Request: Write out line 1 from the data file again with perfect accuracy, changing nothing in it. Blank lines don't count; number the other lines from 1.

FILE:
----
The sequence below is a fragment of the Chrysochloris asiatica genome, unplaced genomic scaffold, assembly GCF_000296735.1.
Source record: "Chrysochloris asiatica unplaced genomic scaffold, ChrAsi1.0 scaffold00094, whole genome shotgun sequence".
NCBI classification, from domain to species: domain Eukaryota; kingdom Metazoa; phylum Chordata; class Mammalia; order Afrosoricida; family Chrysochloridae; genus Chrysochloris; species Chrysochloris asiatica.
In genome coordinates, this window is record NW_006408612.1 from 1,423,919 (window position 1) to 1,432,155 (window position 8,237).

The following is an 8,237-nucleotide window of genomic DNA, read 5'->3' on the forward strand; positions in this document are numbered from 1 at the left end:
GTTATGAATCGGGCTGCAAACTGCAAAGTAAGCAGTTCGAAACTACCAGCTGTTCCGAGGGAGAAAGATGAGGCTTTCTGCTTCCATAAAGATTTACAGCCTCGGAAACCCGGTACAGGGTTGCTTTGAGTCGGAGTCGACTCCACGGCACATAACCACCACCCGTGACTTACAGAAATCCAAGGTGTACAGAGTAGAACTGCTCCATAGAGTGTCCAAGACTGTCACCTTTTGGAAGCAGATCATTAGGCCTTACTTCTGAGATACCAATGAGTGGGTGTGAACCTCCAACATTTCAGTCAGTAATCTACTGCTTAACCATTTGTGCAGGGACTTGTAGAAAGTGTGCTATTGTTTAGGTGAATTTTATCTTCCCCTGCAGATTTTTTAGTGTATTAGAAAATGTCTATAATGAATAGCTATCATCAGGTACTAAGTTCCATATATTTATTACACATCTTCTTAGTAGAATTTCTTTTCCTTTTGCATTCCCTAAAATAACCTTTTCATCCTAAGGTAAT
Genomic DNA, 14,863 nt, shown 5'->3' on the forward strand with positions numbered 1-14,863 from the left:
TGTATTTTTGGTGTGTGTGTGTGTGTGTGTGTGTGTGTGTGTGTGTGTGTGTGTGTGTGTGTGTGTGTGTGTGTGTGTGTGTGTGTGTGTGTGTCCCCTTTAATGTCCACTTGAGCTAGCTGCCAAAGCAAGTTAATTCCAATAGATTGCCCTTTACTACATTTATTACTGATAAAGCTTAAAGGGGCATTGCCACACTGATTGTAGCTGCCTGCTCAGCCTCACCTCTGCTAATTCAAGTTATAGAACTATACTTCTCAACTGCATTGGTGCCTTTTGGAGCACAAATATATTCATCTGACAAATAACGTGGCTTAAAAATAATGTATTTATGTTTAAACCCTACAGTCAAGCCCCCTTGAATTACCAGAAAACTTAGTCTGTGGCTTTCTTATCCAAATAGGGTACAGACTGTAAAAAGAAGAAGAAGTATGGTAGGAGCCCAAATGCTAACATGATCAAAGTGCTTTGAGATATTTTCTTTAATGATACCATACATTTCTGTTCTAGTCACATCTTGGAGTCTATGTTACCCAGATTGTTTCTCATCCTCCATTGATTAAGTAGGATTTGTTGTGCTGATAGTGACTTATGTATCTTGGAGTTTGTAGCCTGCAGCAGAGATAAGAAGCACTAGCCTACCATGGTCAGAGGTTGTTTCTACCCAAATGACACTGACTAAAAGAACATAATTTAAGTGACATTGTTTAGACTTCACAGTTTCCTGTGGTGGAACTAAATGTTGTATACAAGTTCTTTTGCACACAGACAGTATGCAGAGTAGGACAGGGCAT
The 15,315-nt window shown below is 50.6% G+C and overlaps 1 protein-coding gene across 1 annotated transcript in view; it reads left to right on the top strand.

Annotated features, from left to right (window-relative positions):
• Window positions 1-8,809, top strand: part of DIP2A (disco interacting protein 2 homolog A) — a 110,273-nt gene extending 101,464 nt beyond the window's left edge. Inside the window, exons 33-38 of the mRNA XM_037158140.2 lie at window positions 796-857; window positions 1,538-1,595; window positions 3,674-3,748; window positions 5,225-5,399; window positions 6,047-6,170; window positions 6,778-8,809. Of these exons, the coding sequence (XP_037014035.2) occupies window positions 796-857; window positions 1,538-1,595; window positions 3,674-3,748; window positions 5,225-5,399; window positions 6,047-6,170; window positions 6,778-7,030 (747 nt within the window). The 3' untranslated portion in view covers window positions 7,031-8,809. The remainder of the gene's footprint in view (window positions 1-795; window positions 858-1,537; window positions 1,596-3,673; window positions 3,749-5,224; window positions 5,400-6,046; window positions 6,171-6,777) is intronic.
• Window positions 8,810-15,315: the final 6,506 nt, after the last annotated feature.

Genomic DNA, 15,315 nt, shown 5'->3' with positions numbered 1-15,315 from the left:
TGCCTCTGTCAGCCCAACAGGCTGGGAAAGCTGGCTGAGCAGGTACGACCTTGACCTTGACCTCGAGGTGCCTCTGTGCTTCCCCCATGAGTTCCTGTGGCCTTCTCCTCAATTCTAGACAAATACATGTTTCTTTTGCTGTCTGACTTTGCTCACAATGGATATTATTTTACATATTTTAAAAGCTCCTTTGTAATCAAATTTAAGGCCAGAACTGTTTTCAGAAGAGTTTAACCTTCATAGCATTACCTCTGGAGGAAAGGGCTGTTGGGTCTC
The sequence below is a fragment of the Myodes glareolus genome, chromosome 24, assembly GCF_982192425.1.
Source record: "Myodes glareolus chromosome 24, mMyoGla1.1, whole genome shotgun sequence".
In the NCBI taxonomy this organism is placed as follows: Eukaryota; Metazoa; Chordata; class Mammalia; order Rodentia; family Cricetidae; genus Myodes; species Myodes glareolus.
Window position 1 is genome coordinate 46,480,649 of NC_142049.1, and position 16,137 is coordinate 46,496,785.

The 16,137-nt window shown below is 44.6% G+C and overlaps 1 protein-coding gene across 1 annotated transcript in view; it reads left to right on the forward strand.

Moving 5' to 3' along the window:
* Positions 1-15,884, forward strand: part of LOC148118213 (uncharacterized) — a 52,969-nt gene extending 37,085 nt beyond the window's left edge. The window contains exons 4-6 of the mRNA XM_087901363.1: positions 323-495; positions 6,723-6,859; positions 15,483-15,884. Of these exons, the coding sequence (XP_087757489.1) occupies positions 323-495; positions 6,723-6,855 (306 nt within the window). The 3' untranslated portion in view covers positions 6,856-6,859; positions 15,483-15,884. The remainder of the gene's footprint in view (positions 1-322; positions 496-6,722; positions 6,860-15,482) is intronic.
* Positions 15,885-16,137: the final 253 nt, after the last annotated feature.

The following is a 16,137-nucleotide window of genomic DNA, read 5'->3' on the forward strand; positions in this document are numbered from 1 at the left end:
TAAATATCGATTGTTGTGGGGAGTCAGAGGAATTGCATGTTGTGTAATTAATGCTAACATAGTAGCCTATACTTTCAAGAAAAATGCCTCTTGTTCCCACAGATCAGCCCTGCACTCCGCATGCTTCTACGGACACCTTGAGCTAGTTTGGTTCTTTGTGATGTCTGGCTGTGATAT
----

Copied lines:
The sequence below is a fragment of the Chrysochloris asiatica genome, unplaced genomic scaffold, assembly GCF_000296735.1.